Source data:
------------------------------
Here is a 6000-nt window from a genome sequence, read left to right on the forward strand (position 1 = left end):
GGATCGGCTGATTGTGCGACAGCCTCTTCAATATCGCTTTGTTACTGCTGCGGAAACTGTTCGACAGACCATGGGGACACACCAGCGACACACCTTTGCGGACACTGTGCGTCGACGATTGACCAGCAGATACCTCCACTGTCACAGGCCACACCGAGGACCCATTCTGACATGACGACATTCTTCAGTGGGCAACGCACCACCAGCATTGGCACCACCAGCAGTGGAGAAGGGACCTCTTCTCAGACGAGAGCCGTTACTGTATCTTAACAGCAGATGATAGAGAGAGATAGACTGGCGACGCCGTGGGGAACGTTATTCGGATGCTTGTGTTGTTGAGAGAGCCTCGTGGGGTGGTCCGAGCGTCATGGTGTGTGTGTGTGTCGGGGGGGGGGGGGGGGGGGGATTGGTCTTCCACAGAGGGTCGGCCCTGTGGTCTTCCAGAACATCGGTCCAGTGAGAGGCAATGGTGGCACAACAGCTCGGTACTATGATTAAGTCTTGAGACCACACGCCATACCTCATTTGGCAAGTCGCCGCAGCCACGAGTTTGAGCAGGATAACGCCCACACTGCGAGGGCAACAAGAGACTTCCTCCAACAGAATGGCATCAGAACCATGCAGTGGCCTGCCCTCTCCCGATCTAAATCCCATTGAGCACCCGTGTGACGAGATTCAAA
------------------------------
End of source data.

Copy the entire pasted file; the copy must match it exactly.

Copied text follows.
Here is a 6000-nt window from a genome sequence, read left to right on the forward strand (position 1 = left end):
GGATCGGCTGATTGTGCGACAGCCTCTTCAATATCGCTTTGTTACTGCTGCGGAAACTGTTCGACAGACCATGGGGACACACCAGCGACACACCTTTGCGGACACTGTGCGTCGACGATTGACCAGCAGATACCTCCACTGTCACAGGCCACACCGAGGACCCATTCTGACATGACGACATTCTTCAGTGGGCAACGCACCACCAGCATTGGCACCACCAGCAGTGGAGAAGGGACCTCTTCTCAGACGAGAGCCGTTACTGTATCTTAACAGCAGATGATAGAGAGAGATAGACTGGCGACGCCGTGGGGAACGTTATTCGGATGCTTGTGTTGTTGAGAGAGCCTCGTGGGGTGGTCCGAGCGTCATGGTGTGTGTGTGTGTCGGGGGGGGGGGGGGGGGGGGATTGGTCTTCCACAGAGGGTCGGCCCTGTGGTCTTCCAGAACATCGGTCCAGTGAGAGGCAATGGTGGCACAACAGCTCGGTACTATGATTAAGTCTTGAGACCACACGCCATACCTCATTTGGCAAGTCGCCGCAGCCACGAGTTTGAGCAGGATAACGCCCACACTGCGAGGGCAACAAGAGACTTCCTCCAACAGAATGGCATCAGAACCATGCAGTGGCCTGCCCTCTCCCGATCTAAATCCCATTGAGCACCCGTGTGACGAGATTCAAA